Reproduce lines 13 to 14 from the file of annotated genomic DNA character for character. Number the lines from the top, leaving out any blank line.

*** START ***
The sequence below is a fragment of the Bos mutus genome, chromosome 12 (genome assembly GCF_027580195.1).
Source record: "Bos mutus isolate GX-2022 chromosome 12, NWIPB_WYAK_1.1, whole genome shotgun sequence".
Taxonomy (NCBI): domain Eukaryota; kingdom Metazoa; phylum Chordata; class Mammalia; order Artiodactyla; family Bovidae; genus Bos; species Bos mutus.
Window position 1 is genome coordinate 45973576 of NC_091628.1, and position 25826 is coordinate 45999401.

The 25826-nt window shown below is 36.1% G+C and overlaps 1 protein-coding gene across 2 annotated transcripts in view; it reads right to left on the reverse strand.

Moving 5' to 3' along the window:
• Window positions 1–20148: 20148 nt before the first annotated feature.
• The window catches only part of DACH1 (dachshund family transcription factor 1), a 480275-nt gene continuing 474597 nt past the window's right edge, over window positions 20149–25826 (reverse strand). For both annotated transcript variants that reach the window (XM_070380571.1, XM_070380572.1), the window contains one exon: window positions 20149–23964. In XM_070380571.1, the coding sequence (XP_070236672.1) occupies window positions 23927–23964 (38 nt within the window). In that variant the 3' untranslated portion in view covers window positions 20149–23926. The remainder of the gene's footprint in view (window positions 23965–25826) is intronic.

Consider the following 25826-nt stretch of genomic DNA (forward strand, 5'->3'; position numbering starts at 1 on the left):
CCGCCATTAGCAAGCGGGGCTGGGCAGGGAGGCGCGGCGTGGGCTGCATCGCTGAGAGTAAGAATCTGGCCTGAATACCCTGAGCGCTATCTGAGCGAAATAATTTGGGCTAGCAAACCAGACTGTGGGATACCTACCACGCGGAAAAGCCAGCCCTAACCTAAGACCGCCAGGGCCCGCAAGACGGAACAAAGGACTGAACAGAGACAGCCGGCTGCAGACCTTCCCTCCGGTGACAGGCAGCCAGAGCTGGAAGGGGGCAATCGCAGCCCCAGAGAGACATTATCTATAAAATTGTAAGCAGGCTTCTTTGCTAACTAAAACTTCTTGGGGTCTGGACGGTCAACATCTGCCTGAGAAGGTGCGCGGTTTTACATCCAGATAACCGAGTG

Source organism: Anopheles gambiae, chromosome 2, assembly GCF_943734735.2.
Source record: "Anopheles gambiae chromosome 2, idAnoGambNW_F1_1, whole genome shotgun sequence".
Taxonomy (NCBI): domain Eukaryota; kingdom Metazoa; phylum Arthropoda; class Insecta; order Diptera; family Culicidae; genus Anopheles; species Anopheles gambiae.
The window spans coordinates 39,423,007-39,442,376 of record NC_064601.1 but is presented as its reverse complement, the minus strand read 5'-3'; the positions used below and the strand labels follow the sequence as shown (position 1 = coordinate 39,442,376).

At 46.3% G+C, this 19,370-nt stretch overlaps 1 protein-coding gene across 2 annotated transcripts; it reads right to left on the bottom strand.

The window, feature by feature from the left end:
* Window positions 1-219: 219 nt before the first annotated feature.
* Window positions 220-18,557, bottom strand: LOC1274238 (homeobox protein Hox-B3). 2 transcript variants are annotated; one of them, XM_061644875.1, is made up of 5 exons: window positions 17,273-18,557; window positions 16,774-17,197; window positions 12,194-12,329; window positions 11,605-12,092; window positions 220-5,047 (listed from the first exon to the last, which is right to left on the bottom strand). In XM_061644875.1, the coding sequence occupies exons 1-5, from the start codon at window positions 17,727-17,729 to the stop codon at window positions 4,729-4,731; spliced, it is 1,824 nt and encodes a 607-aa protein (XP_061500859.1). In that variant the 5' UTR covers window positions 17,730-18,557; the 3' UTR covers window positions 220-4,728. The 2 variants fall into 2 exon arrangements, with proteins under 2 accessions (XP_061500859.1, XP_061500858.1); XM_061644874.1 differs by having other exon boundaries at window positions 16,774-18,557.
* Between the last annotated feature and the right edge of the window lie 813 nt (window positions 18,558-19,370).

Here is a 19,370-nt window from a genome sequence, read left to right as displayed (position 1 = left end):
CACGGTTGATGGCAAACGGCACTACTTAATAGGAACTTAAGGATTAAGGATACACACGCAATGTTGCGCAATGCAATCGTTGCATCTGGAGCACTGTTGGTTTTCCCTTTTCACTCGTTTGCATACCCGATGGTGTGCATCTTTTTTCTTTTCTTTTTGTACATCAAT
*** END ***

Taxonomy (NCBI): domain Eukaryota; kingdom Metazoa; phylum Arthropoda; class Insecta; order Diptera; family Culicidae; genus Anopheles; species Anopheles gambiae.
The window spans coordinates 39,423,007-39,442,376 of record NC_064601.1 but is presented as its reverse complement, the minus strand read 5'-3'; the positions used below and the strand labels follow the sequence as shown (position 1 = coordinate 39,442,376).